Still sticking with issuing sets of either 6 or 12, 1912 brought us “Constellations Series” and another “Flags Series”, this one can be found as a set of six each “card” being two cards paired, or one set of twelve as single flags.
Look out also for the “Antarctic Series” of 1913, which shows portraits of the explorers. Cadbury supplied chocolate to the expedition, and here is a fascinating insight!
https://www.news24.com/xArchive/Archive/100-year-old-chocolate-bar-sells-for-740-20010926 Their “Cathedral Series” was issued the same year.
1914 brought two sets, and both, unusually, had 24 cards, one was “Copyright (Inventors) Series”, the other “Shadow Series”, which is based on the old game of making the shadow from your hand(s) turn into an animal.
With the coming of World War One, all card production ceased. A high proportion of their male workers joined the Armed Forces, and two of the buildings were converted into hospitals in which the female workers had the option of either training as nurses or working as assistants on the wards or in the laundry. In 1918 the first overseas factory was opened in Tasmania. The following year, Fry’s and Cadbury’s merged; an outcome perhaps discussed when the two founders were both apprenticed to Rowntrees of York.
The so-called “Inter-War” years, the golden age of card collecting, resulted in just three sets. 1923 saw a 27 card set of “Famous Steamships” sailing into view. 1924`s “Fairy Tales” and 1925`s “Transport” saw Cadbury making their sets a more usual 25 card issue. In 1929 Cadbury’s “Crunchie” joined their confectionery range – having previously been manufactured by Fry’s. Though 1932 and 1933`s “British Marvels”, comprised 240 cards – though they were more like stamps, 120 of them designed to go in album no.1 with the Forth Bridge on the cover, and the rest in album no.2, with its Polar Exploration scene. The 1936 set of 80 “Cadbury`s Picture Making” is a similar design, unperforated edges, but bold pictures on a white background, designed to be cut out and used in artworks.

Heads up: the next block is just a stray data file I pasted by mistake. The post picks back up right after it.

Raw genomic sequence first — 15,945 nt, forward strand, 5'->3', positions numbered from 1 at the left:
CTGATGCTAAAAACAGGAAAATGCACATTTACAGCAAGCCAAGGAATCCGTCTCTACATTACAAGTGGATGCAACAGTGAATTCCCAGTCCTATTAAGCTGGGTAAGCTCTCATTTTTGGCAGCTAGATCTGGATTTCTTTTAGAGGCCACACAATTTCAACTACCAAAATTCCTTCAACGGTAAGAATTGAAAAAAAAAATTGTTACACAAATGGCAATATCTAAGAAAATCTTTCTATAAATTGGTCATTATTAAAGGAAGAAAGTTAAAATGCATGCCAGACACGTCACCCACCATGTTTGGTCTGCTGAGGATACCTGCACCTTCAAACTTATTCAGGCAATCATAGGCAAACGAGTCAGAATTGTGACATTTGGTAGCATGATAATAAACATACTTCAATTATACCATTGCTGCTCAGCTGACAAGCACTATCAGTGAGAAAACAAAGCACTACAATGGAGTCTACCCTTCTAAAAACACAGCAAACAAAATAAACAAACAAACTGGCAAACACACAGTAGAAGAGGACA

In the Second World War Cadbury again served; its factories produced many things, including aircraft parts, even though chocolate had been declared to be an essential wartime food. They also converted much of the grounds to a Dig for Victory scheme.
After an absence of many years, Cadbury suddenly marked the dawn of 1950 with a 32 card set of “Happy Families”. But they would not return totally until 1970, with cards I remember collecting myself, the 24 card set of “Strange But True”, and the 48 card set of “Dangerous Animals”, both being long cards with white borders at the right hand edge. 1971 dawned as “The Age of the Dinosaur”, and a return to the 12 card set. About 1975 they also issued a range of three dimensional black plastic dog figures, which I was very fond of, though some were very doglike (the alsatian and the scottie/westie, I remember these being the two I kept for years after) and others were rather flattened (the rough collie). At my grocer you went in and he let you select the dog you wanted so I had a good selection. But friends of mine who went to a different shop reported it was a bit pot luck as their grocer did the selecting. I wonder if anyone else remembers these as they meet with blank looks when I (frequently) bring up the subject! Returning to cards, Cadbury issued large sized cards of “Prehistoric Monsters” and a selection of pop stars in 1975. There is some debate as to whether it was just one set, or one set of general stars and a separate set of Bay City Rollers. What do you think?
Well, this is the last time I will mention the England cricket team. No sooner had I written about how well they were doing then they get thrashed in the next Test Match. I am of course thrilled that they overcame that setback to win the series 4-1,
Isn’t life strange? After many weeks of extremely hot weather and no rain, people were moaning, this is too much, it has been too hot for too long, we need the rain, and the garden is really suffering and so on. Finally the weather changes, it beco